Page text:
The peninsula was an island until the 1880s when it was linked to the mainland as the town of Barry expanded. This was partly due to the opening of Barry Dock by the Barry Railway Company. Established by David Davies the docks now link up the gap which used to form Barry island. On Barry Docks, the original dock offices are now used by the county council. The dock offices themselves are one of just a handful of buildings in the world classed as calendar buildings. The dock offices has four grand fire places and clocks on its roof, to represent the four seasons, 52 rooms for every week of the year and a grand 365 windows.
There is a railway station still to access the island at Barry Docks, there is also a heritage rail station which still homes original refurbished steam passenger trains. The rail is always open to the public and annually holds events involving a large steam engine replica of Thomas the tank engine.
Barry Island is now known for its beach and Barry Island Pleasure Park. The island used to house a Butlins Holiday camp, which was used as for filming scenes in the “Shangri-La” holiday camp from the Doctor Who serial Delta and the Bannermen. The camp has since been dismantled due to health and safety problems. The site redeveloped for housing, but the island was once again used for location shooting in the 2005 series episodes The Empty Child and The Doctor Dances, standing in for a bomb site in 1941 London.
Barry also has its own castle near Romily Park.
The railway station is the home of both the national services of Arriva Trains Wales, as well as the preserved Vale of Glamorgan Railway. In the 1970s and 1980s Barry was home to hundreds of British Rail steam locomotives that were being scrapped. Many were sold to preservation societies, but in the late 1980s most were destroyed.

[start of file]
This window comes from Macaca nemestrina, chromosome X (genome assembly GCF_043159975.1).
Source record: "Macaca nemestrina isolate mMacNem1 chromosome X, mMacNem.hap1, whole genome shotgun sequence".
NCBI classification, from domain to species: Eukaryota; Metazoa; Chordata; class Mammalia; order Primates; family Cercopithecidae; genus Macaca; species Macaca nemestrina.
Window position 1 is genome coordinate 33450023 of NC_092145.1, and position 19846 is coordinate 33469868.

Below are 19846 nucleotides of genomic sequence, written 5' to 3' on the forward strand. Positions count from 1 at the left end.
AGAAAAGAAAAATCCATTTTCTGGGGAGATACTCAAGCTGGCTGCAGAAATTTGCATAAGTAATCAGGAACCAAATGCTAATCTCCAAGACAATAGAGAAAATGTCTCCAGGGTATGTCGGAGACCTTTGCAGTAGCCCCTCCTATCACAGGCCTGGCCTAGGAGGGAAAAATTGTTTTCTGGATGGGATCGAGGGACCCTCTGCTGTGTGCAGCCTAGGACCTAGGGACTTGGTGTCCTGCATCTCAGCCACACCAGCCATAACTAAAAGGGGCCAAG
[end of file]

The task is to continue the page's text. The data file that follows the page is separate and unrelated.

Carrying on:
The island itself has a railway station, Barry Island railway station, and serves as one of the termini on theVale of Glamorgan Line.
Buses to Barry Island: 95 (96 on Sundays and Public Holidays) from Cardiff City Centre
see www.cardiffbus.com for details
Barry Island – From ‘A Topographical Dictionary of Wales’ (1849)
BARRY ISLAND, in the parish of Barry, union of Cardiff, hundred of Dinas-Powys, county of Glamorgan, South Wales, 9 miles (S. W. by S.) from Cardiff: the population is returned with the parish. This small islet, situated in a sandy bay of the Bristol Channel, is separated from the main land only by a narrow isthmus, which is dry at low water. It is about one mile and a half in circumference, and comprises about 300 acres of land, let as one farm, but chiefly in a wild state of heath and warren, abounding with rabbits, and producing only a scanty herbage for a few sheep and cattle. Lead-ore and calamine are stated to have been formerly obtained among the limestone of which the island consists. Barry is supposed to have derived its name from St. Baruch, a disciple of Gisalch, who was interred here in the year 700. In later times, it was in the possession of the family of Barri, one of the most distinguished members of which was Giraldus de Barri, otherwise Cambrensis, who was born at Manorbeer, in the county of Pembroke, where the remains of their castle may still be seen: some of the descendants of this family afterwards settled in Ireland, and became ennobled. Leland describes it as bearing “very good corne, grasse, and sum wood;” and says, “Ther ys no dwelling in the isle, but ther is in the midle of it a fair litle chapel of S. Barrok, wher much pilgrimage was usid.” Since his time a house has been erected, for the farmer, which is fitted up in summer for the reception of persons desirous of enjoying in retirement the benefit of sea-bathing.On the western side of the island, opposite to the ruins of Barry Castle, are faint vestiges of a similar structure, and of two ancient chapels, in one of which the hermit St. Baruch was interred. Towards the southern side, at a place called Nell’s Point, is a well, much resorted to on Holy-Thursday by females, who, having washed their eyes with the water, each drop a pin into it, the memorial of some ancient custom, or offering to the presiding saint. Giraldus Cambrensis, in his description of the island, gives an account of a small cavity in a rock near the entrance to it, from which, on applying the ear, proceeded a noise resembling that of blacksmiths at work, the blowing of bellows, strokes of hammers, grinding of tools, and roaring of furnaces. He is at a loss to conjecture its cause, as the same sounds were heard at low water as at the ebb and flow of the tide, which might produce this effect by the influx of the waters under the rocky cavities. Modern writers, however, have not been able to discover any cavity whence these subterraneous noises issue; and the phenomenon, if it ever existed except in a fanciful imagination, exists no longer.